The January Effect: Put the Calendar on Your Side

2008 has been a year that investors would like to forget, and for most, profits will have to wait until 2009. Why? Well, the answer can be found in what is called the “January Effect.”

The January Effect is best described as the rally-inspired increase in stock prices during the month of January following a drop in prices from December tax-loss sell-offs.

In 2009, I anticipate a bigger January effect than we’ve seen in many years.

Savvy investors itching to ameliorate the horrible results brought on by the precarious events of 2008 would be well advised to put the calendar on their side, and to position some of their assets in anticipation of the January Effect.

But where might the upside caused by the January effect be felt the most?

Historically, it’s been the small-cap sector of the market. This January, however, I suspect that it won’t be just small-cap stocks that get a lift from the January effect.

With a market battered into submission on the order of more than 40% in 2008, there will likely be plenty of tax-loss selling in just about every market segment – including small-cap, mid-cap and large-cap stocks.

An Imperfect Precedent

Since the January Effect occurs largely because investors choose to sell some of their shares right before the end of the year in order to claim a capital loss for tax purposes, when the tax calendar rolls over to a new year the buying usually resumes.

Now because the shares of smaller stocks – the most illiquid of equities – typically take a bigger beating in a market downtrend than their big-cap brethren, it stands to reason that small-cap stocks would be the first to come roaring back after the tax-loss selling takes place.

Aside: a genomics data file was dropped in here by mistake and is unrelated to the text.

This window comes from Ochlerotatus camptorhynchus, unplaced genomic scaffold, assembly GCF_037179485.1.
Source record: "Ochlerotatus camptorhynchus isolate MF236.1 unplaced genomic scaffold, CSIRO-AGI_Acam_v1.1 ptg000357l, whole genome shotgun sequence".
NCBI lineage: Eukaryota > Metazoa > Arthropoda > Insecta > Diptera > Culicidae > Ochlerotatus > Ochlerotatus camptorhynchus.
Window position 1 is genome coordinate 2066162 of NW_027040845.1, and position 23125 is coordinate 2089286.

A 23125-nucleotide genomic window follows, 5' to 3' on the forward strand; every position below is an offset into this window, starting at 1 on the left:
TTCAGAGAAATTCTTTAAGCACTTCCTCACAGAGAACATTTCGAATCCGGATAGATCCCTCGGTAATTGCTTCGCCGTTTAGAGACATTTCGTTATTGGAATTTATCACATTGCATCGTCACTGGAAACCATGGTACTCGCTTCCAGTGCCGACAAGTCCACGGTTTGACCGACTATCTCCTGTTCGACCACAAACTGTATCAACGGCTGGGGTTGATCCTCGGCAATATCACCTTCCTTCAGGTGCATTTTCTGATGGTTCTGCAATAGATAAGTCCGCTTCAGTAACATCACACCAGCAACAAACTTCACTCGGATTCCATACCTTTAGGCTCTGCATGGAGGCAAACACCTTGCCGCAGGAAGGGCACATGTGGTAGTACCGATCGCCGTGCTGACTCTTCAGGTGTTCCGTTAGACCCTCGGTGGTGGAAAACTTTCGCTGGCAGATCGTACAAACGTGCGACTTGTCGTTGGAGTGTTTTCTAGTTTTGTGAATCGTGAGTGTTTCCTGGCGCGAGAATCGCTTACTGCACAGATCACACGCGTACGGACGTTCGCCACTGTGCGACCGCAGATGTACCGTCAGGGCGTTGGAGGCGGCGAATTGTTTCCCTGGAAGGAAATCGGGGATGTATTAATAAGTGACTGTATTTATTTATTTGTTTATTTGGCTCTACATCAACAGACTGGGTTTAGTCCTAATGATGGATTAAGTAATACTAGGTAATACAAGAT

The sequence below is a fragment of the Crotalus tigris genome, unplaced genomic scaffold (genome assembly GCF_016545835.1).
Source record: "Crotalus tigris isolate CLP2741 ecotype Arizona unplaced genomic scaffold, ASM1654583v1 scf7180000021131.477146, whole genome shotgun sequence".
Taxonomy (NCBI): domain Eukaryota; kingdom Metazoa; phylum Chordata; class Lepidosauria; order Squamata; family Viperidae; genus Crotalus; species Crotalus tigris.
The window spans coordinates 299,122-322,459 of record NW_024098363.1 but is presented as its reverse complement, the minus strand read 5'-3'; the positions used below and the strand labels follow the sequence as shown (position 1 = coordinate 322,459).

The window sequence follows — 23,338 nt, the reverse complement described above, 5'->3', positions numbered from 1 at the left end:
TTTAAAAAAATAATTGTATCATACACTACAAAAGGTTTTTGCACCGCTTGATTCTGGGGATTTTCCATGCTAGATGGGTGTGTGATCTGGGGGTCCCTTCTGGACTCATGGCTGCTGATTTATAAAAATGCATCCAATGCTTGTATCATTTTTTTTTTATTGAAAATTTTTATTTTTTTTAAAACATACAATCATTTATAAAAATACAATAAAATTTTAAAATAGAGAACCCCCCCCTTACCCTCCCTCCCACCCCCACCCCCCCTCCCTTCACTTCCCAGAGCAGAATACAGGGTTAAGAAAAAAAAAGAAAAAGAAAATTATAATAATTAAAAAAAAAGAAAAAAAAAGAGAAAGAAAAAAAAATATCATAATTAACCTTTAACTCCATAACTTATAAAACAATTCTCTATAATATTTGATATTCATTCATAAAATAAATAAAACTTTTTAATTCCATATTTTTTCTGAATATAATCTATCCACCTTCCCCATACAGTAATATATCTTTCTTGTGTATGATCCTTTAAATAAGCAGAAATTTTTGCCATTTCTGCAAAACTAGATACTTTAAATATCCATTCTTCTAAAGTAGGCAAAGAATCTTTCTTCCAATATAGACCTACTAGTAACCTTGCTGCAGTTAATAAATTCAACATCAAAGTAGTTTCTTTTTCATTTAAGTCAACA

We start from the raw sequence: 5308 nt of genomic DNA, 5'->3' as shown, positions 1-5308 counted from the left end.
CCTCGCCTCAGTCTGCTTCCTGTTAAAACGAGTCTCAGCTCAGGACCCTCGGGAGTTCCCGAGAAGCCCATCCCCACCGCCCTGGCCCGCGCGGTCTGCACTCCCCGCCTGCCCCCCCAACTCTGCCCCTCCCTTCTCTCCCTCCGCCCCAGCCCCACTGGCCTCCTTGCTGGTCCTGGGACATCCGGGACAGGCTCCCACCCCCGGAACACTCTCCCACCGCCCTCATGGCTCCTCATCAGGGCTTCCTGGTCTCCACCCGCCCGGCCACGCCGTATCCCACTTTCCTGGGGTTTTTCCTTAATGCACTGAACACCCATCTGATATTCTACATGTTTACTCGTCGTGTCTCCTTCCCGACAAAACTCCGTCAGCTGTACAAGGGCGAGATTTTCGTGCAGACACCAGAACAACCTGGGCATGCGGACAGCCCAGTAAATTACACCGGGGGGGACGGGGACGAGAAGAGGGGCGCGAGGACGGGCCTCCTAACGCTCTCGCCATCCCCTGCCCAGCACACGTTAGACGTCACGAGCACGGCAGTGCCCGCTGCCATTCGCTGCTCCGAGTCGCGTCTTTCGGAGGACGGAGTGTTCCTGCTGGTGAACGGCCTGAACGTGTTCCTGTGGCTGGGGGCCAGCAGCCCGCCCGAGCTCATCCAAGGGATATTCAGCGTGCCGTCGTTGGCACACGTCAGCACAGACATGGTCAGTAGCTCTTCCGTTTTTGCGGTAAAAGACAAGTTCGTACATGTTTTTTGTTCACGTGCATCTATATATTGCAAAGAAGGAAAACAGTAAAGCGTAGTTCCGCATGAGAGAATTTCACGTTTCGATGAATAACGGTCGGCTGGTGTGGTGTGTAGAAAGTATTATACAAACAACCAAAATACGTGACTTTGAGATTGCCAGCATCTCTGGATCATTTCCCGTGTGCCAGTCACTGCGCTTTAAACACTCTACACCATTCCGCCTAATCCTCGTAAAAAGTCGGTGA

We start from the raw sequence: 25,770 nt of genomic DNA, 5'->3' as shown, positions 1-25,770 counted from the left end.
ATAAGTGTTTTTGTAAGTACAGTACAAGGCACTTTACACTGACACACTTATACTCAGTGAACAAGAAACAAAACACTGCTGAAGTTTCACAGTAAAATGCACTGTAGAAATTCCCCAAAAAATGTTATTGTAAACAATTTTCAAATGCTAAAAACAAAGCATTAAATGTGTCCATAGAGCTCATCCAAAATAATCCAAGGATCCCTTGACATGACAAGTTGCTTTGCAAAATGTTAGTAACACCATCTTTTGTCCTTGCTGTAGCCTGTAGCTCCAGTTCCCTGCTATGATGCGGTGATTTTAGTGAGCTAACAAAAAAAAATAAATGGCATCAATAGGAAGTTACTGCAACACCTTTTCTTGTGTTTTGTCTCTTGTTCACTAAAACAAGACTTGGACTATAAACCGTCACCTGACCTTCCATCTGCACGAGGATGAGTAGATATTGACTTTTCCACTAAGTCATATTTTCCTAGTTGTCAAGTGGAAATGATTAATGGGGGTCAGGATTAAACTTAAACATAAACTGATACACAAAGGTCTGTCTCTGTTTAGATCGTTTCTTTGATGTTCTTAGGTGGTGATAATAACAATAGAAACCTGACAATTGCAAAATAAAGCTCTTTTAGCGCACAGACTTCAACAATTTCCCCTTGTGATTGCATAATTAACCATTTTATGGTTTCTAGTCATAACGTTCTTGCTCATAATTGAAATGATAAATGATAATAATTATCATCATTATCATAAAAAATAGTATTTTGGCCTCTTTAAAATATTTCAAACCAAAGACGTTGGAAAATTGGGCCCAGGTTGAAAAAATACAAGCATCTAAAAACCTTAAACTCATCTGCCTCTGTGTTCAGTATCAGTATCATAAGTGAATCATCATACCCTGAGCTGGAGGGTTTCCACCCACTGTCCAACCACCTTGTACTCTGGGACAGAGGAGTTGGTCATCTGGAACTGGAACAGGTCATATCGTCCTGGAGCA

If we look at the historical data of January 2000 to the present, we find a mixed bag of performance for the month. During this timeframe, the average monthly percentage gain for the Dow Jones Industrial average was a decline of 1.42%. For the broader S&P 500 Index, the decline came in at 0.99%.

In contrast with these declines, however, we have the small-cap Russell 2000 Index, which gained 0.35% on average.

Now I grant you that at least in the 21st century, the January Effect has been minimal not the kind of average performance one would get overtly excited about.

But despite the small bump in small caps during the past eight years, this year has all of the makings of a big bump.

If you consider external factors, such as a widely oversold market; the Federal Reserve’s commitment to “employ all available tools to promote the resumption of sustainable economic growth and to preserve price stability” and the swearing in of President-elect Obama and his new economic team, you have the recipe for a January Effect that could be very substantive.

Getting in the Game

If the January Effect does kick into high gear in 2009, there are several ways traders can take advantage of it. The following are not recommendations. They are just to give you an idea of the thought process that anyone can use at the beginning of each year.

The first is to look at an exchange-traded fund (ETF) that mirrors the price performance of the leading small-cap index – the iShares Russell 2000 Index [IWM|IWM].

As you can see in the chart below of IWM, it appears poised for a breakout, having recently breached is short-term, 50-day moving average (blue line).

By owning IWM, you can put the potential move higher in small caps due to the January Effect on your side.

For the more intrepid traders out there, you can use the two-beta, leveraged ETF pegged to the Russell 2000, the Ultra Russell 2000 ProShares [UWM|UWM]. With UWM you get twice the daily performance of the Russell 2000 Index. So, if the Russell 2000 climbs 2%, then UWM will jump 4%.

Finally, for those who prefer to trade options, you can look into a long call option strategy that will help you participate in the upside of the index without as much downside risk. In a long call strategy, your maximum loss is limited to the premium paid for the options.

Theoretically, at least, there is no limit to how high the Russell 2000 can climb, and that gives your long call strategy virtually unlimited profit potential – minus the original premium you paid for the right to own the underlying index. In this case, you would be buying calls on IWM.

Only time will reveal the answer to the question of whether the January Effect will come to fruition in 2009. But now you know how to take advantage of it if it does.

Jim Woods is a Senior Editor for To Read more of his articles Go to